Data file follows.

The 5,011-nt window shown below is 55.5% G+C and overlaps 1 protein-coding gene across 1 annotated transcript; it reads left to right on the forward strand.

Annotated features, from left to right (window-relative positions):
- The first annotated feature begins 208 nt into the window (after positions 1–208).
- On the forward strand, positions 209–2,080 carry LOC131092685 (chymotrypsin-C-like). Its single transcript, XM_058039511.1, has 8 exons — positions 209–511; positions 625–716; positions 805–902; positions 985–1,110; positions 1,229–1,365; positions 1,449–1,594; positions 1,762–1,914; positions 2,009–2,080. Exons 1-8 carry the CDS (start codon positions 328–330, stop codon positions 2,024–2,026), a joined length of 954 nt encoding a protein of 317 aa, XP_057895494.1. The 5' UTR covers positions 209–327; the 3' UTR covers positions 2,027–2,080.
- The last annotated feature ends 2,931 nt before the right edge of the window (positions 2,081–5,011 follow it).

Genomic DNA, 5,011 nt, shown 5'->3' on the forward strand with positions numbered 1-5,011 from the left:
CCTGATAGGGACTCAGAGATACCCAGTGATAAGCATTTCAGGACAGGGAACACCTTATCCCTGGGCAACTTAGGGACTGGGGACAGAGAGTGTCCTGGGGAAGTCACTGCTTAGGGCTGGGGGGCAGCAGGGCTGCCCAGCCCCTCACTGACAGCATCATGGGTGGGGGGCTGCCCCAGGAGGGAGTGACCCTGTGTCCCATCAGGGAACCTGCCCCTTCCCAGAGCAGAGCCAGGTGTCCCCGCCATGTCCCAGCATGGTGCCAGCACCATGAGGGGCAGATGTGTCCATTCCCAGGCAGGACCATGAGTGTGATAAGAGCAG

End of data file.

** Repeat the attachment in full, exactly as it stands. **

The 5,011-nt window shown below is 55.5% G+C and overlaps 1 protein-coding gene across 1 annotated transcript; it reads left to right on the forward strand.

Annotated features, from left to right (window-relative positions):
- The first annotated feature begins 208 nt into the window (after positions 1–208).
- On the forward strand, positions 209–2,080 carry LOC131092685 (chymotrypsin-C-like). Its single transcript, XM_058039511.1, has 8 exons — positions 209–511; positions 625–716; positions 805–902; positions 985–1,110; positions 1,229–1,365; positions 1,449–1,594; positions 1,762–1,914; positions 2,009–2,080. Exons 1-8 carry the CDS (start codon positions 328–330, stop codon positions 2,024–2,026), a joined length of 954 nt encoding a protein of 317 aa, XP_057895494.1. The 5' UTR covers positions 209–327; the 3' UTR covers positions 2,027–2,080.
- The last annotated feature ends 2,931 nt before the right edge of the window (positions 2,081–5,011 follow it).

Genomic DNA, 5,011 nt, shown 5'->3' on the forward strand with positions numbered 1-5,011 from the left:
CCTGATAGGGACTCAGAGATACCCAGTGATAAGCATTTCAGGACAGGGAACACCTTATCCCTGGGCAACTTAGGGACTGGGGACAGAGAGTGTCCTGGGGAAGTCACTGCTTAGGGCTGGGGGGCAGCAGGGCTGCCCAGCCCCTCACTGACAGCATCATGGGTGGGGGGCTGCCCCAGGAGGGAGTGACCCTGTGTCCCATCAGGGAACCTGCCCCTTCCCAGAGCAGAGCCAGGTGTCCCCGCCATGTCCCAGCATGGTGCCAGCACCATGAGGGGCAGATGTGTCCATTCCCAGGCAGGACCATGAGTGTGATAAGAGCAG